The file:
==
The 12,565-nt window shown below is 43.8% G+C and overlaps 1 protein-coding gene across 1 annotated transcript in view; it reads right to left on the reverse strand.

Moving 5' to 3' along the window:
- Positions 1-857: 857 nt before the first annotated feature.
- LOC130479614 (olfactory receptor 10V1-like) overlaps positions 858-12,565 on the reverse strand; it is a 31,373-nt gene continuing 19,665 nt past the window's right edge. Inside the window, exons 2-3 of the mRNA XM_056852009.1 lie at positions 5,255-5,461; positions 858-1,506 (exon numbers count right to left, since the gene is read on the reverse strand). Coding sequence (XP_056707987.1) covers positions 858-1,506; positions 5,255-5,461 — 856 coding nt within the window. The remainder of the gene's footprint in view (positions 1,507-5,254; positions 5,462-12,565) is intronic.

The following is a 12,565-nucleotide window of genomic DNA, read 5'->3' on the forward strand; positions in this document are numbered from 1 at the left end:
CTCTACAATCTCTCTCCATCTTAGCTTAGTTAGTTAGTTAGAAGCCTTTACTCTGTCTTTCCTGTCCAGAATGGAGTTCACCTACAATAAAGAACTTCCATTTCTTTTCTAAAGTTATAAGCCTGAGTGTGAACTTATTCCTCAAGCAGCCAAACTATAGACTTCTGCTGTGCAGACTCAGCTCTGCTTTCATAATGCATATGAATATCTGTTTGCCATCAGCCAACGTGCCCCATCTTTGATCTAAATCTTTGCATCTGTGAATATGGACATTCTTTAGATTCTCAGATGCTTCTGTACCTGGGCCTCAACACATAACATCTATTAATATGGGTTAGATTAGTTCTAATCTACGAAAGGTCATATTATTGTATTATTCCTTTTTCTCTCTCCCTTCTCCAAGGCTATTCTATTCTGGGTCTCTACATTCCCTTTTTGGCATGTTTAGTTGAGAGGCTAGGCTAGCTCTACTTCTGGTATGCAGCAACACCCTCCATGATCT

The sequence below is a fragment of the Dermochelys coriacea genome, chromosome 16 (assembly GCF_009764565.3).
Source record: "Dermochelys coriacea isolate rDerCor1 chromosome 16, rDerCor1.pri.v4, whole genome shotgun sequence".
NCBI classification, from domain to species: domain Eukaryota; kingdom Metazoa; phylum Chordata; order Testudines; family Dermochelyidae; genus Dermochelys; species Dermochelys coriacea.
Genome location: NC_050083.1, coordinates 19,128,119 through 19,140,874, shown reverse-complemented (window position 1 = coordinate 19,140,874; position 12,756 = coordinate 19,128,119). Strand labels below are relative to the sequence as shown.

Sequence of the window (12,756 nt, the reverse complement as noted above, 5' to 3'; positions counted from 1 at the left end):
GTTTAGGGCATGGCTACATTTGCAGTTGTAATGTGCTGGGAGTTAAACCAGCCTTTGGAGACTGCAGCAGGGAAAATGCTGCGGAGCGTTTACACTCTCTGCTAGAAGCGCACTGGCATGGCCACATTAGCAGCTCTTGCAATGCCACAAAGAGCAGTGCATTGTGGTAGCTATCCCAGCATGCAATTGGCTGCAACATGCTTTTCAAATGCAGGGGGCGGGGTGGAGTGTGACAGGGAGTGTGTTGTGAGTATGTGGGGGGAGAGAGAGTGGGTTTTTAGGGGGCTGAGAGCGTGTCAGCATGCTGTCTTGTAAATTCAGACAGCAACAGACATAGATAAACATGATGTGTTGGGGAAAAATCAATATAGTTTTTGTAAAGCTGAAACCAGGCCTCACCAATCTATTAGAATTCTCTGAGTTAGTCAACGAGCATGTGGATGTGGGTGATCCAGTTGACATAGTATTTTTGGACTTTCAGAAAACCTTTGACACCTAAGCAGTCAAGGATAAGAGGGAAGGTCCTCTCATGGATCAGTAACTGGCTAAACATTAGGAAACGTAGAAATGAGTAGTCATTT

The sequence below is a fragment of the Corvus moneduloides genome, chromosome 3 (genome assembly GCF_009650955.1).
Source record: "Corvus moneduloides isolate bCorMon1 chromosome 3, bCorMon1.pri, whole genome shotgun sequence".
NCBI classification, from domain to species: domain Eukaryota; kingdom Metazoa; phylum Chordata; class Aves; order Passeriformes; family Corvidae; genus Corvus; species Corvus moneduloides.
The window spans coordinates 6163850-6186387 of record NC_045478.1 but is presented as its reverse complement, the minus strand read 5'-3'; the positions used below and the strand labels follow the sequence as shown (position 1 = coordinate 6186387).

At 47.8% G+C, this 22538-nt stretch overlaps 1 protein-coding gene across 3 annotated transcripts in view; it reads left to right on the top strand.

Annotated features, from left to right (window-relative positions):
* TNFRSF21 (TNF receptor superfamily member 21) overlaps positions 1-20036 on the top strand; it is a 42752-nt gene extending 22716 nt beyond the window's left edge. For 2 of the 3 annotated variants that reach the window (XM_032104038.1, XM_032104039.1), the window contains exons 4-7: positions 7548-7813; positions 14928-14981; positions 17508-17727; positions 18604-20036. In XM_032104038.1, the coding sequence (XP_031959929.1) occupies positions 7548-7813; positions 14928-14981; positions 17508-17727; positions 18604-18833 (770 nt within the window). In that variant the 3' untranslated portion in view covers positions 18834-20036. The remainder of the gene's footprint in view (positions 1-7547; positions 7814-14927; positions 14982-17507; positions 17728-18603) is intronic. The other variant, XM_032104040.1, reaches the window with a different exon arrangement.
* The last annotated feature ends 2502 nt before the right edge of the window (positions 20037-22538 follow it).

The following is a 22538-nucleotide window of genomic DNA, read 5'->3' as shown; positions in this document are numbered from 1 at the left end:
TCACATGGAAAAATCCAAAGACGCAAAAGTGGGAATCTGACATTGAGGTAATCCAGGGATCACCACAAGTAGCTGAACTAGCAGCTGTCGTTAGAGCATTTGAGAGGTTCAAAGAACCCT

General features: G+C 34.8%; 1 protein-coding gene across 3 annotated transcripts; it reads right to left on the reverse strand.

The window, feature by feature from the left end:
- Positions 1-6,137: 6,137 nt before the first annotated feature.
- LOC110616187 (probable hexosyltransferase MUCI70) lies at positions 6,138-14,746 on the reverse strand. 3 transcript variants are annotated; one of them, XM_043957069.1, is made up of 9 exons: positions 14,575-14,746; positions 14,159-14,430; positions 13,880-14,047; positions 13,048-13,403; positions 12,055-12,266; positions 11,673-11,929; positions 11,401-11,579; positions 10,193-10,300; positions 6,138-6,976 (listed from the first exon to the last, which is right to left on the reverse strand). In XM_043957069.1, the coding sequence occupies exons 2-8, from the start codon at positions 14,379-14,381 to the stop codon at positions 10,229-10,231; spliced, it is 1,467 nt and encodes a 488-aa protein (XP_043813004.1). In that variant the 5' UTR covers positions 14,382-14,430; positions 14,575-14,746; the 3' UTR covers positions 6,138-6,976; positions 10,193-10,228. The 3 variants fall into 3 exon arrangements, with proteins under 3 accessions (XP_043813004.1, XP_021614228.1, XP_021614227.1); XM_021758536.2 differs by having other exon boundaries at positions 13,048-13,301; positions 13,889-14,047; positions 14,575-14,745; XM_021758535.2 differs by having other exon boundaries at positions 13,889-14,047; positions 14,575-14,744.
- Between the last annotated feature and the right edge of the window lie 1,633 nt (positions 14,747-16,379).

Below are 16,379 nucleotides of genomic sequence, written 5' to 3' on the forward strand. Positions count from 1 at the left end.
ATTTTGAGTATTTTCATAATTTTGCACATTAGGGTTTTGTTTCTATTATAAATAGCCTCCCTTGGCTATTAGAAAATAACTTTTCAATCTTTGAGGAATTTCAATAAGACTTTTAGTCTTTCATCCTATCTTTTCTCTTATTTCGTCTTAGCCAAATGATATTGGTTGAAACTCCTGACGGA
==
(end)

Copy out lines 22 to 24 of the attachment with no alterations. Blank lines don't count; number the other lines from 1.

TCACATGGAAAAATCCAAAGACGCAAAAGTGGGAATCTGACATTGAGGTAATCCAGGGATCACCACAAGTAGCTGAACTAGCAGCTGTCGTTAGAGCATTTGAGAGGTTCAAAGAACCCT

General features: G+C 34.8%; 1 protein-coding gene across 3 annotated transcripts; it reads right to left on the reverse strand.

The window, feature by feature from the left end: